In the Sony Betamax case, the majority of the Supreme Court stated that “If the Betamax were used to make copies for a commercial or profitmaking purpose, such use would presumptively be unfair.” In Harper & Row, the Supreme Court re-emphasized how important the commercial/non-profit distinction is stating
The fact that a publication was commercial as opposed to nonprofit is a separate factor that tends to weigh against a finding of fair use. “[E]very commercial use of copyrighted material is presumptively an unfair exploitation of the monopoly privilege that belongs to the owner of the copyright.” Sony Corp. of America v. Universal City Studios, Inc., 464 U. S., at 451. In arguing that the purpose of news reporting is not purely commercial, The Nation misses the point entirely. The crux of the profit/nonprofit distinction is not whether the sole motive of the use is monetary gain but whether the user stands to profit from exploitation of the copyrighted material without paying the customary price.
In Campbell the Court acknowledged that if a commercial factor had the force of a presumption of unfairness, that could render ineligible for fair use certain uses which Congress had clearly contemplated could be fair uses such as the specific illustrations in the statute. It therefore did away with the presumption. But, Campbell did not make the nature and objectives of the user irrelevant even when a use is transformative. It also did not criticize the holding in Harper & Row that the crux of the profit/non-profit distinction is whether the user stands to profit from exploitation of the copyrighted material without paying, including by gaining revenues from the unauthorized copying of the work.
Campbell did not give direction to the courts as to how to weigh the socially beneficial results of transformative conduct (which tends to weigh in favour of fair use) with allegedly infringing uses of works that are the core input and attraction of a commercial service like the Google Books project. Google’s search services are offered to the public for free. However, these services are indirectly paid for through advertisements displayed at Google’s sites. Indirect commercial benefits are generally assessed in the same manner as direct benefits and one might have thought these benefits would have weighed against a finding of fairness. The opinion, however, treats the finding of transformation almost as a presumption that the commercial purpose is to be disregarded in assessing the fairness of the use. In doing so, the court effectively turned what had been a presumption of unfairness into a presumption of fairness. While it may be appropriate in some parody and other types of cases to discount the commercial purpose in assessing fairness, it is quite another thing to do so in all cases in which some transformative use is shown.
Although not considered in the opinion, Google’s distribution of copies of each scanned book to the providing libraries would also be part of a commercial agreement in which the libraries supplied books in consideration of Google’s promise to supply them with the scanned copies, something they previously did not have and which they could use productively. Judge Chin did not expressly weigh these commercial dealings in his assessment of the first factor. Given that the scanned copies made available to libraries were not transformed in any way, should this use have been weighed heavily against Google?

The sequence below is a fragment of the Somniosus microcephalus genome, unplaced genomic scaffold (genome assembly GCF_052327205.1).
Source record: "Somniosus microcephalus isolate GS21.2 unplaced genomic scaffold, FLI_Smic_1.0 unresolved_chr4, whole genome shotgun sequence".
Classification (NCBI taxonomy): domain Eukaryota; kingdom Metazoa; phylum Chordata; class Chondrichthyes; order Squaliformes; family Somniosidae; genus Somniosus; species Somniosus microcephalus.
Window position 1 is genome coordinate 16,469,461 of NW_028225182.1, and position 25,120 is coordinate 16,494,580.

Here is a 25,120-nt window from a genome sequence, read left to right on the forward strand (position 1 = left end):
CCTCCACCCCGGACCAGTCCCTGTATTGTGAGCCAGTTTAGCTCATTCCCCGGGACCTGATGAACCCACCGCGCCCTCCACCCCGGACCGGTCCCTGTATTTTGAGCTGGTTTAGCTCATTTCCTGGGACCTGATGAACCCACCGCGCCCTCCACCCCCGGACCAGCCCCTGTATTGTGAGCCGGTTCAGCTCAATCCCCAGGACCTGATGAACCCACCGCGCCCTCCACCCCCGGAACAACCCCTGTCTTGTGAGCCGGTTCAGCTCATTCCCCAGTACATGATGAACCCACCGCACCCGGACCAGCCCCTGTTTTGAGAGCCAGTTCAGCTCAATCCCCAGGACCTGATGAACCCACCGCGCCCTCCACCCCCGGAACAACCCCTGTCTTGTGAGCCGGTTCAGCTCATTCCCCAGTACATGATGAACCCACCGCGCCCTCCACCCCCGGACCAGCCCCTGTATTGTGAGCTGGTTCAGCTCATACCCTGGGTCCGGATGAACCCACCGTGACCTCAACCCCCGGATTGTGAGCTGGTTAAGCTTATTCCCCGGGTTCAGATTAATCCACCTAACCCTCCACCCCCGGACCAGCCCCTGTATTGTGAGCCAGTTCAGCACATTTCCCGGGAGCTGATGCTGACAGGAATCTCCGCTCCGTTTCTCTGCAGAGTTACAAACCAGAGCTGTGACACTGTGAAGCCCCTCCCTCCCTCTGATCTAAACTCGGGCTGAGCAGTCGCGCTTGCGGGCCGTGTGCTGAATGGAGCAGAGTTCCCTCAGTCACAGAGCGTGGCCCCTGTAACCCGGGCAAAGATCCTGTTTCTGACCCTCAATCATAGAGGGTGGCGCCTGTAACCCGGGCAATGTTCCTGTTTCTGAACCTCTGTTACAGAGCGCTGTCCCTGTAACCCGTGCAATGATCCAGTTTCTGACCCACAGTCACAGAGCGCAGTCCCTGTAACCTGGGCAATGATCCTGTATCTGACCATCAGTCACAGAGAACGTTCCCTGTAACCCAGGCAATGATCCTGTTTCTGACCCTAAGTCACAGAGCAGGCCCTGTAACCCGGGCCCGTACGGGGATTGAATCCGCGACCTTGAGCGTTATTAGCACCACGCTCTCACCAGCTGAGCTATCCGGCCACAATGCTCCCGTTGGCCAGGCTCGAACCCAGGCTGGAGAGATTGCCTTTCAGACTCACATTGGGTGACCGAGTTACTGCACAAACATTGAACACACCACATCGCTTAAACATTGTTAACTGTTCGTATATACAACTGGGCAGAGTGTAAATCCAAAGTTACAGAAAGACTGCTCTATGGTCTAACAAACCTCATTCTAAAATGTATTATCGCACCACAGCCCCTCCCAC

The opinion also did not address the other uses or potential uses Google may employ the scanned books for including to enhance the functionality of its services and for automated translation, optical character recognition, and voice recognition algorithms. These were referred to in the brief filed by The Authors Guild, but not mentioned in the opinion.
Did Judge Chin err by not considering the potential of the market for the works?
The fourth factor focuses on the effect of the use upon the potential market for or value of the copyrighted work. Fair use, when properly applied, is limited to copying by others which does not materially impair the marketability of the work which is copied. In Harper & Row, the Supreme Court stated that the effect on the market factor “is undoubtedly the single most important element of fair use”. After Campbell, it remains an important factor in assessing whether the allegedly offending uses are fair.
The inquiry of the effect on the market considers not only the harm of the activities of the user, but what the effects would be if the use should become widespread. Effects upon the potential market for or value of the copyright work can be found where potential licensing revenues are lost, at least where such markets are traditional, reasonable, or likely to be developed.
Judge Chin’s consideration of the fourth factor can be summarized easily. First, the authors did not show that the Google books project would negatively impact the market for books. Second, the project will enhance the sales of books to the benefit of authors.
Judge Chin did not address whether Google’s service, or the widespread adoption of similar services, would undermine any potential for the development of a market including any market for collective licensing, something that has been recognized in the fair use cases.